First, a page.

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For Palestinians, Much Is Promised

Despite host of offers, aid experts are concerned that projects be practical and that nations deliver

INTERNATIONAL donors have pledged almost $2 billion to help build the pillars of an Israeli-Palestinian peace, but the foundation is shaky, according to some connected with West Bank and Gaza development.

They question whether the fundraising targets are too low, and if the funds will be managed efficiently enough to produce tangible improvements in the quality of life to satisfy the accord's most ardent Palestinian opponents. (Israeli Army raids could sour peace accord, Page 14.)

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Seizing on its opportunity to act quickly, the White House held a donors conference here last Friday while the world's top finance officials were in town for the annual meetings of the International Monetary Fund and the World Bank.

``People will need to see that peace brings prosperity,'' says a top United States administration official. The White House has been almost boastful about its ability to mobilize European, Asian, and Arab support just weeks after it hosted the dramatic signing ceremony to end what is considered the core of Middle Eastern conflict.

But to Youssef al-Sayigh, chief economic adviser to the Palestine Liberation Organization, donors are not digging deep enough in their pockets to redress the abject poverty in the West Bank and Gaza. He is mindful that the PLO's bold decision to recognize Israel and accept limited autonomy as a first step toward Palestinian independence has angered many Palestinians.

Mr. Al-Sayigh was in Washington last week pushing global financiers to up the ante. The West Bank and Gaza need an immediate infusion of $2.5 billion, and almost $12 billion by the end of the decade, Al-Sayigh says. Almost half of his proposed budget is for better housing.

ATOP US Treasury Department official calls the PLO's claims exaggerated. Instead, benchmarks provided by the World Bank study, ``Developing the Occupied Territories,'' will be used by donors as they assess the needs of the West Bank and Gaza Strip. The bank will dole out its own funds and play a major role in coordinating global contributions. It estimates that $2.4 billion is needed over the next five years.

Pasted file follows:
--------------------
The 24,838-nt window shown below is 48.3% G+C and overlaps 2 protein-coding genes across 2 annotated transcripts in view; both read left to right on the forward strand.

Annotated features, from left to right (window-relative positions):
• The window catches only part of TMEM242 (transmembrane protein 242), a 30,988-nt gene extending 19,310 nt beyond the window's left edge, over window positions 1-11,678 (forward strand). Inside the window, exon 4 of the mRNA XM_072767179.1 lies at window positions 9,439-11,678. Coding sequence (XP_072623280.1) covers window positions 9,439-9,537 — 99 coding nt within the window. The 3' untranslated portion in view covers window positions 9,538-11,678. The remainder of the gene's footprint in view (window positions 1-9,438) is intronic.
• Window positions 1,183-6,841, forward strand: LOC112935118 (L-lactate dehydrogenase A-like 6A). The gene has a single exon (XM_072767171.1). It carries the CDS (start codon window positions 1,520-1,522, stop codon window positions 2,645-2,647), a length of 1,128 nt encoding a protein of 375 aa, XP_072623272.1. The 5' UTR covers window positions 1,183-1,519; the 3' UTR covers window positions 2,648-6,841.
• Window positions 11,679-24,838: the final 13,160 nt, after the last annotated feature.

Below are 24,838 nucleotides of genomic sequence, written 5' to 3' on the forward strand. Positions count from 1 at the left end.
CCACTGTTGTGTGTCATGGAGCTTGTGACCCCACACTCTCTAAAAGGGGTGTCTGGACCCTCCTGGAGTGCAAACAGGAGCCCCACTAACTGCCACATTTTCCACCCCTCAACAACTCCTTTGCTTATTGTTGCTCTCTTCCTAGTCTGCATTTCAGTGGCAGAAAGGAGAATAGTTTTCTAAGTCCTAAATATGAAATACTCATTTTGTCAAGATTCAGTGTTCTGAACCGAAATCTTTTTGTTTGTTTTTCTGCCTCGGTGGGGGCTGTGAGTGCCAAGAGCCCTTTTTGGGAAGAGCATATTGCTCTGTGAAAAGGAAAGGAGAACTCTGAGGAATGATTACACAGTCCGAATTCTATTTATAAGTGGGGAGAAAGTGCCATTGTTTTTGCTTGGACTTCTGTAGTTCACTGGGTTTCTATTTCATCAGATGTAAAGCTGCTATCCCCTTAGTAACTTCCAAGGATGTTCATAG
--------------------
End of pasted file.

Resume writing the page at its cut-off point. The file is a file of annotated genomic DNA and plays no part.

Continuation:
Among the initial commitments: $500 million from the US; $600 million from the European Community; $200 million from Japan; $100 million from Saudi Arabia; $150 million from Nordic countries; and $75 million from Israel. The sum so far, almost $2 billion, is in promised grants, trade credits, and loans for the next five years.

The pledges will be hard to collect, says Peter Gubser, president of American Near East Refugee Aid (ANERA). ``I will be flabbergasted if those great big numbers are honored,'' he says. ``The Europeans have a long history of delay, the Japanese have very little aid history at all, and the Gulf states will try to get a price for their contributions - such as apologies [for Palestinian support for Iraq during the Gulf war].''

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According to a top US administration official, the US and other donors will work with two international agencies that have longstanding presence in the region: the United Nations Development Program (UNDP) and the United Nations Relief and Works Agency (UNRWA). And donors will tap the experience of other nongovernmental professionals operating in the field.

Among them is Mr. Gubser, whose private voluntary organization, ANERA, is engaged in a variety of projects, such as construction of sewage systems, waterworks, and industrial parks. Gubser say he is concerned about whether the money will be used the way US officials say it is intended: to produce immediate and tangible improvements in the security and daily lives of Palestinians.

``The Palestinians need to create structures to receive and coordinate ... assistance and to ensure that it is put to productive use,'' says Assistant Secretary of State for Middle Eastern Affairs Edward Djerejian.

``It will take at least six months to 1 1/2 years until the Palestinians develop that capacity,'' Gubser says. The most crucial first step, he says, is to encourage immediate municipal elections among the Palestinians in order to give local people a stake in their own development, he adds.

The US administration official insists there is plenty of Palestinian absorptive capacity now for aid in short-term projects: ``Many teachers [in the West Bank and Gaza] haven't been paid in years, water is unsanitary, roads are poorly maintained,'' he says.

In the rush to take credit for high-profile support, assistance may be misplaced because of the donors' self-interest. The European Community is intent on moving front-and-center by pledging more money than the US, and quickly identifying hospitals, housing, and school refurbishment projects to finance.

A French team arrived in the West Bank recently and announced Paris' intention to fund an airport in Jericho, expand another already existing airfield, and construct a port in Gaza.

``It's really grandstanding,'' says a seasoned US aid worker in the region. ``All of these projects are ludicrous. They don't need an airport in Jericho. There's a large one just miles away. And the port is unnecessary. There are ports in Ashdod and Ashkelon, right up the road. Basically the French just want to sell a lot of used airplanes.''

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